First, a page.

Understanding Spiritual Pain

It had been five years since I started at OSF HealthCare and I had never stepped inside the executive boardroom, but there I was, packed into this room with a variety of palliative and supportive care team members. As I looked around the room, I felt like the odd man out. It was like being at the big kids’ table for the first time; I kept my eyes down and my mouth shut unless I was asked a direct question.

I passed the time by listening and taking notes about topics we could use for this blog. One of the quietest, but most passionate speakers at the table was Sister Jacque (pronounced jack-ee) Schroeder and she kept referring to this term: spiritual pain.

I was intrigued so I sat down with Sister to chat about spiritual pain. Here’s what I found out…

What is spiritual pain?

Spiritual pain is the pain that comes from the “hidden” areas of our life. It can’t be pointed to on a pain scale, but it is still very real and can impact our physical and emotional health.

Spiritual pain is often broken down into four categories:

  1. Meaning – struggling with the “meaning” behind life, relationships, and the world around you
  2. Forgiveness – pain that stems from forgiving others, ourselves and God
  3. Relatedness – dealing with relationships, whether good or bad
  4. Hope – feeling like there is no hope or it doesn’t exist

Spiritual pain doesn’t discriminate based on gender or age; it affects everyone in different ways at all stages of life. As Sister put it, everyone is on a spiritual journey from the moment they are born and from that journey, we feel pain and, in turn, we grow. Our society doesn’t often emphasize this journey so we have a difficult time dealing with the pain when it becomes too much to handle.

Dealing With Spiritual Pain

After learning so much in a short time, I asked Sister if there was anything we can do for ourselves or as caregivers to others to keep spiritual pain from becoming too much. Her answer was simple, but powerful: breathe and be silent.

Once, when Sister was faced with some of the hardest choices in her life, she asked God for guidance, but the only response she received was “breathe.” Our society and our lives move much too fast these days so taking the time to just breathe gives us something to focus our minds and keep them clear so the answers we are seeking can rise to the top.

Hand in hand with breathing is silence. Again, we are bombarded with messages and “noise” all around us every day. Having a place to turn that off and just listen and breathe often creates that environment of spiritual and emotional healing we are looking for. As Sister put it, “God doesn’t need time to speak to us; we just need to find the time to be quiet and listen.”

Doctor, Heal Thyself

As caregivers, it is difficult to know how to treat every part of a patient. That’s why hospitals have social services, pastoral care, palliative care, and more in order to treat the entire patient. But, it’s important for all caregivers to remember one thing: we are the medicine we bring.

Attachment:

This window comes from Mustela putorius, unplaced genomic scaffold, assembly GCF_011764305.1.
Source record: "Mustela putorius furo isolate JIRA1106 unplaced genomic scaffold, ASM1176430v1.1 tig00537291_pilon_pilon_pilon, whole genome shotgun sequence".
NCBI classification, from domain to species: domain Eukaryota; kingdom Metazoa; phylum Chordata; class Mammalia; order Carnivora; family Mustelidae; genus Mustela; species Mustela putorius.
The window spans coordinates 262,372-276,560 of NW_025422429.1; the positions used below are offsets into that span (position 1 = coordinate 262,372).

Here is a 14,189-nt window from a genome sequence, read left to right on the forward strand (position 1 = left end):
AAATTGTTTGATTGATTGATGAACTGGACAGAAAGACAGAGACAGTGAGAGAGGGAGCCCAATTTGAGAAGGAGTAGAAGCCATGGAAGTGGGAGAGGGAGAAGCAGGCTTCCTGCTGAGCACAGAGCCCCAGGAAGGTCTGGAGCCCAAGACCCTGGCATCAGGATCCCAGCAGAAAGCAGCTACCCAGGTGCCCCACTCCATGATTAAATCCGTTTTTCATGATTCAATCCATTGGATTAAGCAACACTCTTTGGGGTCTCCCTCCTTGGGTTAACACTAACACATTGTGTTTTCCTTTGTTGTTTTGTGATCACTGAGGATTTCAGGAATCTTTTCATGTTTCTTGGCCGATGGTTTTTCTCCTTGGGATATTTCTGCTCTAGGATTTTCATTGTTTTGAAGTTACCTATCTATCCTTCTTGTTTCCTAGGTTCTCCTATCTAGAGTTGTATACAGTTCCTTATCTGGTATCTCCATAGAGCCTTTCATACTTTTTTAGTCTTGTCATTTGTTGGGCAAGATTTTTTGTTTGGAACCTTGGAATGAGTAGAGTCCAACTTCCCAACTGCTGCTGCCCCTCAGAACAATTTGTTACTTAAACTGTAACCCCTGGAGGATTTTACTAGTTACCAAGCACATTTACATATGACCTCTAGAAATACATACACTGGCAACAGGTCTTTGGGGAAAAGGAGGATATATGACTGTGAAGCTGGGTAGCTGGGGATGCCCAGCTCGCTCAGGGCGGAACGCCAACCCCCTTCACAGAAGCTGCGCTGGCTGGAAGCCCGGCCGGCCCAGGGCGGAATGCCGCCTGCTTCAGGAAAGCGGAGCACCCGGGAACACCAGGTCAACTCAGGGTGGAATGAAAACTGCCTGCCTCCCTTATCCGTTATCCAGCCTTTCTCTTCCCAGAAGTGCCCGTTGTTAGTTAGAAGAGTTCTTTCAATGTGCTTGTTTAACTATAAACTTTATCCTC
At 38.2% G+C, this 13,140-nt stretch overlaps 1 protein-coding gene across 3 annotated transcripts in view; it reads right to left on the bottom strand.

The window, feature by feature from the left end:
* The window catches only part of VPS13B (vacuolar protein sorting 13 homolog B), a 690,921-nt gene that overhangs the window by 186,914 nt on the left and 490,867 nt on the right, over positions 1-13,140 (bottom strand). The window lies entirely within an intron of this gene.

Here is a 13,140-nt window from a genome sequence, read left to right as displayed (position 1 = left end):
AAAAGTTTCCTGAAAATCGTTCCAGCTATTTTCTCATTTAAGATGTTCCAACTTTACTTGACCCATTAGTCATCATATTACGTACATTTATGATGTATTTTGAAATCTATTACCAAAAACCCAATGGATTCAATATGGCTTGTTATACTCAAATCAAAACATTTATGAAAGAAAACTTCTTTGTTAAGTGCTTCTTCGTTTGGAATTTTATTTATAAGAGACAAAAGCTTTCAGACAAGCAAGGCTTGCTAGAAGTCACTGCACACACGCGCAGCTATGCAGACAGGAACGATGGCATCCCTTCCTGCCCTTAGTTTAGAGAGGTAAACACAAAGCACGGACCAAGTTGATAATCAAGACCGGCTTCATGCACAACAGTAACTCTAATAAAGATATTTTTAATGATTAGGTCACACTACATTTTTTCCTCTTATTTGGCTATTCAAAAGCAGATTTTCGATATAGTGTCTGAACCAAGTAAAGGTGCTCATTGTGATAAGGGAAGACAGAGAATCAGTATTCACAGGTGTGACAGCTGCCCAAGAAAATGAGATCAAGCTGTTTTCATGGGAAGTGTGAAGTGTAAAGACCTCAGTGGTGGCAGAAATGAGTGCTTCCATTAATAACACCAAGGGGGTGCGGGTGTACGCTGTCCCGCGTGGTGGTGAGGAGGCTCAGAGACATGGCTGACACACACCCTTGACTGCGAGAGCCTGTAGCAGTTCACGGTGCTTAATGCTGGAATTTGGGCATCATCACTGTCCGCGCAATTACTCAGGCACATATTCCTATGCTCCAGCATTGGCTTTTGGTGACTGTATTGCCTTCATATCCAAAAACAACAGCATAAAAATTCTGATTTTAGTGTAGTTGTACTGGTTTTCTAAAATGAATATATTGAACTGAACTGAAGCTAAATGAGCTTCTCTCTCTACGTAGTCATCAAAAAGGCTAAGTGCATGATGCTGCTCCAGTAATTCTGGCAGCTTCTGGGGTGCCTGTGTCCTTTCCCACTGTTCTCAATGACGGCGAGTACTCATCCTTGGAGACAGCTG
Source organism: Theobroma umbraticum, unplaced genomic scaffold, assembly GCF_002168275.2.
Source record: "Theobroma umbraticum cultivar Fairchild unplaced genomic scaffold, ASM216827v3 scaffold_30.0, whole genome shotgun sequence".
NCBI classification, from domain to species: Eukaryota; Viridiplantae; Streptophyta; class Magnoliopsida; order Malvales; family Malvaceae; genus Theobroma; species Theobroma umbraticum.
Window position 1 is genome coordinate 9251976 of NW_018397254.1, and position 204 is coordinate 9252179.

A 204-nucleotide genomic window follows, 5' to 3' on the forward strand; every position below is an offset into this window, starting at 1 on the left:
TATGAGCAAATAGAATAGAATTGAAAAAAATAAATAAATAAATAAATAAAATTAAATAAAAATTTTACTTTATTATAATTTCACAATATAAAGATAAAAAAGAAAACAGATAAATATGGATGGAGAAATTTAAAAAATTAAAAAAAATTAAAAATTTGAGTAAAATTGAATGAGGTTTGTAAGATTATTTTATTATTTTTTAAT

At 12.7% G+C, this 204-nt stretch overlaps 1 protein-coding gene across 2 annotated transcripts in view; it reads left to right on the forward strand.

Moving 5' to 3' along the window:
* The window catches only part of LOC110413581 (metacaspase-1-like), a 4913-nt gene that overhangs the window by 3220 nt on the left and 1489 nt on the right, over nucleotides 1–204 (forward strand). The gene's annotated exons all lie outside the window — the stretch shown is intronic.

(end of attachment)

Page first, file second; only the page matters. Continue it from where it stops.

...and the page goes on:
You have probably heard someone say, “You can’t help others until you help yourself.” This is true with doctors, nurses, and all of our health care providers. Once the caregivers take time to be silent, breathe and confront their own spiritual pain, then they are able to incorporate that into the medical treatments and coordinated care they provide at the bedside.

About Author: Michael Vujovich

An OSF Mission Partner for over a decade, Director of Digital Marketing Michael Vujovich describes himself as a “photo-taking, guitar-playing, web-designing, house-remodeling, cat-loving Star Wars geek.”

As Director of Digital Marketing he oversees a team of digital marketing experts who help manage web, social media and digital advertising strategies for the entire OSF Ministry.

Mike earned his Bachelor of Science in Multimedia from Bradley University in 2007 and a Master of Science in Health Administration from the University of St. Francis in 2014.

In his spare time, Mike enjoys teaching web design at his alma mater, Bradley University, in Peoria and spending time with his wife and their three “fur children”: Marie, Sookie and Bella.

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Categories: Palliative Care & Hospice

2 Comments

  • Linda Fehr says:

    Mike, your efforts to help us understand spiritual pain through your interview with Sister Jacque are very appreciated! I believe that we as health care professionals often avoid this important domain of care because we were taught that “spirituality” is a personal thing not to be discussed. But in reality, patients with serious illness want us to address this domain of care, likely because it can bring them hope and healing outside of the physical domain.

  • Michael Vujovich, Senior Web Specialist says:

    Linda – I appreciate the compliment. I would agree that clinicians can often get wrapped up in “solving” the physical problem when all too often it isn’t always the physical pain that the patient suffers from. I am interested to see how the new health care environment may help or hinder this holistic approach to medicine.

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